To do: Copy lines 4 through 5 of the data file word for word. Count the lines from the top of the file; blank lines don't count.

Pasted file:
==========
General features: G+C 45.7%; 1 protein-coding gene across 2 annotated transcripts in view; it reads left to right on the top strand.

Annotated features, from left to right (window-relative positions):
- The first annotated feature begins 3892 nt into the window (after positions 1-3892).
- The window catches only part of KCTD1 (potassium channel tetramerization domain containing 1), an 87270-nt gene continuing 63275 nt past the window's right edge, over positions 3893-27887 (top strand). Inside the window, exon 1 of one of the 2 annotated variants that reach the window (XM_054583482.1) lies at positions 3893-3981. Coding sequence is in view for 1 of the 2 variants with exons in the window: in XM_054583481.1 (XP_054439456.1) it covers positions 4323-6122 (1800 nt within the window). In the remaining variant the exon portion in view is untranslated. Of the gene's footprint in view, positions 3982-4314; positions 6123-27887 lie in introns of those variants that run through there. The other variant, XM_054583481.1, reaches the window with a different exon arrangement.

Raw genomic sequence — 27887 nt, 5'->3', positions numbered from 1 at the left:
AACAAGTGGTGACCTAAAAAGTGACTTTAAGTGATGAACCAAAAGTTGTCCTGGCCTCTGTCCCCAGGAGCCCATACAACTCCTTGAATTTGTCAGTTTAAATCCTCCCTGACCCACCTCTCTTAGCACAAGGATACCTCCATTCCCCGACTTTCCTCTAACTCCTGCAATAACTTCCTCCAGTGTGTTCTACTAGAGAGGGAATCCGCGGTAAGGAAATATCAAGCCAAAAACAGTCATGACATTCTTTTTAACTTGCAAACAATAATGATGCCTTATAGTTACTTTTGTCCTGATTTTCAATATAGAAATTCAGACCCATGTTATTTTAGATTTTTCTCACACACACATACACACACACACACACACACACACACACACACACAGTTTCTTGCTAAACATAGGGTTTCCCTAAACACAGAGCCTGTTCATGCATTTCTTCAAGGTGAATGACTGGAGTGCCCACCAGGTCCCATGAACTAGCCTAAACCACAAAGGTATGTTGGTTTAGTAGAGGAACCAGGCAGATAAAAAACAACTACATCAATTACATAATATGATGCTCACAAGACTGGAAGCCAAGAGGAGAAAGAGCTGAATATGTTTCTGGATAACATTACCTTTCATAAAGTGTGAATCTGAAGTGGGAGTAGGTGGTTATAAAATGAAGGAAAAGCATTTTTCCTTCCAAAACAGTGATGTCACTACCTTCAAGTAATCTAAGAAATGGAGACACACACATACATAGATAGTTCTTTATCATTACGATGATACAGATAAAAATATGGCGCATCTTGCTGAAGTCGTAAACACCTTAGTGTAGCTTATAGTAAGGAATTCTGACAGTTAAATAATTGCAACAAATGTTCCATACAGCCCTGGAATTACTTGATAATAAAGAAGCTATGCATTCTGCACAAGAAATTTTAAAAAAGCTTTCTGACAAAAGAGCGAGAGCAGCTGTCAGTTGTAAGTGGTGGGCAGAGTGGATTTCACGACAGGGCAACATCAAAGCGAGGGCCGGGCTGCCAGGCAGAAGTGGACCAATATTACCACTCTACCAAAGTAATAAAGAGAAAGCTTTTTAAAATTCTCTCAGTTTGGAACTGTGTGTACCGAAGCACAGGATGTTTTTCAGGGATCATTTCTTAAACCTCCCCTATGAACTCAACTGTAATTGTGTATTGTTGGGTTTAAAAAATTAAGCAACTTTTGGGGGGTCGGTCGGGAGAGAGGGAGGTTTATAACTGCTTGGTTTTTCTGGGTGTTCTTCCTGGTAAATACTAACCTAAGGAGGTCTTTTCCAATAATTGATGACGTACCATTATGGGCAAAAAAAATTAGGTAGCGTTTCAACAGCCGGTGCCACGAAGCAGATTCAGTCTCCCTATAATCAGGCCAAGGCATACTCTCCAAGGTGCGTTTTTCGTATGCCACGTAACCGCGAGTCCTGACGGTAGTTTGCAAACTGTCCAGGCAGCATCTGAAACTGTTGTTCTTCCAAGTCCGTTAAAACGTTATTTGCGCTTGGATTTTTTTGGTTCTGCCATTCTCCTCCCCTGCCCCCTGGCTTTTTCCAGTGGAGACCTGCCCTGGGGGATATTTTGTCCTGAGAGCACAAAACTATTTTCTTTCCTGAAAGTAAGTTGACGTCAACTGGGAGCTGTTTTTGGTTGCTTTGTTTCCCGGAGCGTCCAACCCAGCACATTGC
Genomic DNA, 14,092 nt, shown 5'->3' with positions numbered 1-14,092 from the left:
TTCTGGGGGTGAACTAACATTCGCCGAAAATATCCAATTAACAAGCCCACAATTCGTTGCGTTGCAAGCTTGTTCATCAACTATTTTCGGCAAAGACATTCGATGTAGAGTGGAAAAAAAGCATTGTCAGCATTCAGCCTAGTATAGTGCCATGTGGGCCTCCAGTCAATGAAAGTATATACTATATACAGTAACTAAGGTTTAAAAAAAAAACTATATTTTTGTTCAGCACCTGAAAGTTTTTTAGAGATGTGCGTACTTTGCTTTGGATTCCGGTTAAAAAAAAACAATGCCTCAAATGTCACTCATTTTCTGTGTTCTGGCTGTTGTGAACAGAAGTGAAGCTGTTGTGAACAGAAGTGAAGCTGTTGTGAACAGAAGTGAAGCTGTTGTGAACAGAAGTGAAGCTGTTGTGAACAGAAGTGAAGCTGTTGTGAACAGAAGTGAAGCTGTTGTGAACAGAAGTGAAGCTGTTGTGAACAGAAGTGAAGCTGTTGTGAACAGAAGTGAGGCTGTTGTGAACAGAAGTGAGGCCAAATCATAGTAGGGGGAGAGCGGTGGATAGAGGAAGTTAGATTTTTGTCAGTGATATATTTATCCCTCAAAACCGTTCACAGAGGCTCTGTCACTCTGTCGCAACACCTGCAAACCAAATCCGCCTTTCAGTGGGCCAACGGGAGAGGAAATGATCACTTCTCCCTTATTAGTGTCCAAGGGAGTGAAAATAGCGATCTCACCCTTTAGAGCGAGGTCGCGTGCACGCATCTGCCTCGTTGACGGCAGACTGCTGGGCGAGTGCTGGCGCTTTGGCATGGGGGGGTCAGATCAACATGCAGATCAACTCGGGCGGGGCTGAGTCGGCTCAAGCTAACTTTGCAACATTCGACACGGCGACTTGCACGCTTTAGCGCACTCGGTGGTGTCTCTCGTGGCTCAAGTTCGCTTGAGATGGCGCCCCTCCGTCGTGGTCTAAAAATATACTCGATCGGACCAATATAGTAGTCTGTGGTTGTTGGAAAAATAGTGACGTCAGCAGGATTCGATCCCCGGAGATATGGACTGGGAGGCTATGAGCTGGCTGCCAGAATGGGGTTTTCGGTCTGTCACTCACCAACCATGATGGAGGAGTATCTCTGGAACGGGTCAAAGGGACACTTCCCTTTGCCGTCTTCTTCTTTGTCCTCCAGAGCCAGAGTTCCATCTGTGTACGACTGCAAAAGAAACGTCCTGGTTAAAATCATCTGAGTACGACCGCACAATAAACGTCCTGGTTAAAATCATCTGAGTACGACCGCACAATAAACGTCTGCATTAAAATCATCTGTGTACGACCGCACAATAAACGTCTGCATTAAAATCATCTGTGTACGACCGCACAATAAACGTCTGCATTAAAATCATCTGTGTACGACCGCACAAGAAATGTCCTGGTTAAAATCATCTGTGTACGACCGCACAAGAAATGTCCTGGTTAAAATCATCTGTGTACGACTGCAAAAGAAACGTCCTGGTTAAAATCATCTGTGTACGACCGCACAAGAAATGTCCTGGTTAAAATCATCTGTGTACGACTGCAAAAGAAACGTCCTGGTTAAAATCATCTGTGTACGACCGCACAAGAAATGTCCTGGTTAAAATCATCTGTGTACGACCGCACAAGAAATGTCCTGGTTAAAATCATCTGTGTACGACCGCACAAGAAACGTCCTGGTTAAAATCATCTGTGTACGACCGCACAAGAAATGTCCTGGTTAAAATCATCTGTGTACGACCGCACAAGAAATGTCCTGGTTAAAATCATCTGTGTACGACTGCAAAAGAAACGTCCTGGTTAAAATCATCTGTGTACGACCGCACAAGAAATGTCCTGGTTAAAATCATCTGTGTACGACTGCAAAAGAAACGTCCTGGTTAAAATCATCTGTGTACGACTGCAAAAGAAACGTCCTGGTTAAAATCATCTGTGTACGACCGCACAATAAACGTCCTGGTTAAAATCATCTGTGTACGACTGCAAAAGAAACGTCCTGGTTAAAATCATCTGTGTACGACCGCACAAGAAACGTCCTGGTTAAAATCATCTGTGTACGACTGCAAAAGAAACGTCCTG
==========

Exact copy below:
- The window catches only part of KCTD1 (potassium channel tetramerization domain containing 1), an 87270-nt gene continuing 63275 nt past the window's right edge, over positions 3893-27887 (top strand). Inside the window, exon 1 of one of the 2 annotated variants that reach the window (XM_054583482.1) lies at positions 3893-3981. Coding sequence is in view for 1 of the 2 variants with exons in the window: in XM_054583481.1 (XP_054439456.1) it covers positions 4323-6122 (1800 nt within the window). In the remaining variant the exon portion in view is untranslated. Of the gene's footprint in view, positions 3982-4314; positions 6123-27887 lie in introns of those variants that run through there. The other variant, XM_054583481.1, reaches the window with a different exon arrangement.

Raw genomic sequence — 27887 nt, 5'->3', positions numbered from 1 at the left: